Leon: So I think this project can be broken down into multiple components listed below:
- Estrogen Detection
- We first need to design a mechanism for detecting environmental estrogens. Keep in mind that environmental estrogens are so dangerous to humans because they "trick" the body's natural estrogen receptors and thus cause the body to react as if there was an abnormally high levels of estrogen present in the body. Therefore, when designing these estrogen detecting devices, we should focus on how to recreate the actual estrogen receptors in the body so that not only will these artificial detectors detect natural estrogen but also be "fooled" into detecting environmental estrogens as well. This would be the ideal goal of designing these detection devices--that is to building artificial estrogen detection devices which can mimic actual estrogen receptors. Of course, if that is too difficult, then we will just have to build a receptor which can recognize specific environmental estrogens, but that would, of course, greatly limit the potential applications of our system. I think this would be the most important part of our project. Creating a good detection device would at least be an application by itself; creating the signal and destroying the chemicals would more just be parts that would need other components to become a useful tool. Anyway, look at the link I posted below on the BioBrick created by the University of Alberta to get an idea of an estrogen detector. Check out the link I posted below on a BioBrick which detects and reacts to environmental estrogens created by the University of Alberta for the 2008 iGEM competition
- Creation of Signal (likely GFP)
- Once the estrogen has been detected, the next phase of the project would involve sending out a useful signal which could inform people that environmental estrogen is present. Once the estrogen has been detected, the next phase of the project would involve sending out a useful signal which could inform people that environmental estrogen is present. The most obvious way of doing this would be to have cells glow green when they have detected estrogen, similar to the Imperial College's infector detector from 2007. Of course, if anyone can think of a better way of creating a signal that would allow people to know that estrogen-like particles are present in some kind of area, then post away.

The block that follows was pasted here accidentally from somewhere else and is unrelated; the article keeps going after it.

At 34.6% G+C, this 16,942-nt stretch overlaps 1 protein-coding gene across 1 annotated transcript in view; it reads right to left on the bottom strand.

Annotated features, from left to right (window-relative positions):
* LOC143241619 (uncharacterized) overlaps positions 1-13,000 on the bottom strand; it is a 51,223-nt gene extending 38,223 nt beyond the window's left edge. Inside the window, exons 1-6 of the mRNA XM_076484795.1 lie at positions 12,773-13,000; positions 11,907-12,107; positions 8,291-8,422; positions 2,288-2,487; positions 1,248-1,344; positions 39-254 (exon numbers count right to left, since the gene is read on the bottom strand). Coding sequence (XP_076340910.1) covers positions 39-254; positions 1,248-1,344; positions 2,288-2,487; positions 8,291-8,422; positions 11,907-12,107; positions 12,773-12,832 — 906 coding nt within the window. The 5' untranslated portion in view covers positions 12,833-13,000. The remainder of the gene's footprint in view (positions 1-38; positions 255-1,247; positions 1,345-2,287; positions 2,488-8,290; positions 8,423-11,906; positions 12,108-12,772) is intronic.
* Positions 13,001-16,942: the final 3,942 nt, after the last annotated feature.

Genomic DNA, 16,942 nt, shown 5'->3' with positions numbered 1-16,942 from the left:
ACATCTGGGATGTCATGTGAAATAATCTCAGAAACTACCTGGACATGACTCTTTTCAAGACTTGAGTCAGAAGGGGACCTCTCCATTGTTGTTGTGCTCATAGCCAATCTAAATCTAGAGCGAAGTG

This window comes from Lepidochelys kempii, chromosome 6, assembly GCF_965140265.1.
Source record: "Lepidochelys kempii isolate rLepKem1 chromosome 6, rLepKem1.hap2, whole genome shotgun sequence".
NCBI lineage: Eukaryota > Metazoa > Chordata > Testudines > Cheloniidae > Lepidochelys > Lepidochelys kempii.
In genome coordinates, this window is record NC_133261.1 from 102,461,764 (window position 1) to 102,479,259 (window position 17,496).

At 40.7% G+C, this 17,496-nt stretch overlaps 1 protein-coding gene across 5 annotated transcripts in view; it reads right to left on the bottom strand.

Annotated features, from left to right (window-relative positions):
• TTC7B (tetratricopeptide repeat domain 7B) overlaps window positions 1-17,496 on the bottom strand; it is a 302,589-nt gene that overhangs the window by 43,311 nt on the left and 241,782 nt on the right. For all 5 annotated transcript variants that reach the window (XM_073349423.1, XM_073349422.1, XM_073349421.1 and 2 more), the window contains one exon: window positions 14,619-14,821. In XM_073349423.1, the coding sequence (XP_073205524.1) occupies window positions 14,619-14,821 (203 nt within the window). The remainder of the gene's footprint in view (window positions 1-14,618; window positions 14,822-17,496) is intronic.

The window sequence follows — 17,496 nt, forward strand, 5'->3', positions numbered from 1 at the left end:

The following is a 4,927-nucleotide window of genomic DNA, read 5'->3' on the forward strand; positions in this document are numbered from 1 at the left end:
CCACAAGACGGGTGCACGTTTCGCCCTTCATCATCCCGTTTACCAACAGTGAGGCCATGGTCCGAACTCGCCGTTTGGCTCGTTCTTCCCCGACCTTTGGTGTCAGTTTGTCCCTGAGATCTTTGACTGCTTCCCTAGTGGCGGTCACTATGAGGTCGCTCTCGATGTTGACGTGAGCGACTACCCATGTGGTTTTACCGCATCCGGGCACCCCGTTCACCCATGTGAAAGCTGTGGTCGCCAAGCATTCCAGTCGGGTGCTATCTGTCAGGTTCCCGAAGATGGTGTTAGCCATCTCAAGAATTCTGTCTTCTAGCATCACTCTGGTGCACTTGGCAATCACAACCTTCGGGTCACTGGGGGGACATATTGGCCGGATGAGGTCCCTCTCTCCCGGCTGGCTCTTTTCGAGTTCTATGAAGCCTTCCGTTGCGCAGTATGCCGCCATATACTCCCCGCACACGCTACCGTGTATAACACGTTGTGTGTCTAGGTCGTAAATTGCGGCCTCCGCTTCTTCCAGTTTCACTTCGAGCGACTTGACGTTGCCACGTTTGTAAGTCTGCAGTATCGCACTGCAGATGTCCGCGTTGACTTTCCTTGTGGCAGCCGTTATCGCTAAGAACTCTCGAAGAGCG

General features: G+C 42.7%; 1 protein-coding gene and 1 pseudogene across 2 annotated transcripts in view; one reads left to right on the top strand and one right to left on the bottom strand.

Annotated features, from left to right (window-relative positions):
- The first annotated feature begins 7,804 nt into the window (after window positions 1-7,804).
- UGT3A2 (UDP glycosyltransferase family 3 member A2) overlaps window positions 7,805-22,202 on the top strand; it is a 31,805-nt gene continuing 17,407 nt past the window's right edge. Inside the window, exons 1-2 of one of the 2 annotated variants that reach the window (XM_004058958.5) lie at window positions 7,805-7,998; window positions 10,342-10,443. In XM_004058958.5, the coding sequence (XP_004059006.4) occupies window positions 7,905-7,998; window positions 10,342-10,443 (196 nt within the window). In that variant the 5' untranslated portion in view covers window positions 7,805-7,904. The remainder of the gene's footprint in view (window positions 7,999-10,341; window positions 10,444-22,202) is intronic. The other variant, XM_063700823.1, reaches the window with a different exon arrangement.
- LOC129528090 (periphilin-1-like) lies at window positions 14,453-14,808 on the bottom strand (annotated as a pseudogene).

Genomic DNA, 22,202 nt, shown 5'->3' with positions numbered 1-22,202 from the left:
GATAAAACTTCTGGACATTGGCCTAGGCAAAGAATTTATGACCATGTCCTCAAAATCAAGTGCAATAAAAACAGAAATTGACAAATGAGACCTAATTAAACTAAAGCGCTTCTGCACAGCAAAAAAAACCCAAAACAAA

- Destruction of Chemicals
What We Know
What We Don't Know (but need to know)
- Quorum Sensing
- Do we need to kill the cells after they have performed their task?
- An article about detecting infected catheters
- Toxin Alert: a company creating products to detect harmful bacteria in food
- The part we could use as an estrogen receptor
Ming Yan: We could perform protein engineering (such as protein shuffling) on the human estrogen receptor. After creating a library of different estrogen receptors, we could screen them for the ones with optimized detecting activity and greatest stability when incorporated into a manufactured product. Going through the Toxinalert website, it was mentioned that their product is printed on a plastic film that is incorporated into food packaging, such as the food wrap and sandwich/freezer bags. With that, I think that whatever receptor we develop, we need to somehow make it so that it could be attached to a certain surface or somehow incorporated into plastic.
- Joseph Lau 21:56, 30 March 2009 (EDT): Looking at the things that normally contain environmental estrogens (pesticides, lotions, other synthetic chemical compounds), I can't think of an easy way to implement the estrogen-detecting e. coli cells. To live, the e. coli would need substrate, which I presume people wouldn't want in their shampoo or lotion or whatever.
- Maybe if we develop it as a modular label or pill? Kind of like the silicon packets that you find in food, except this would be a packet that glows green if it's in the presence of estrogen. But again, it'd be hard to separate the actual product from our sensing unit.
- THEN AGAIN... we could just not worry about that part.
- (Chris)Estrogen Receptors are only expressed in Eukaryote cells? We will need the cDNA of the proteins and some of the other isoforms. Also we need to check whether or not the protein can be expressed in E.coli. Check PMID: 11162922. Someone should do a NCBI search through the protein database to see what stable forms exist.
Also, please try to avoid protein engineering approaches unless you can think of a good rational design method. Shuffling might take too long. Some things to consider.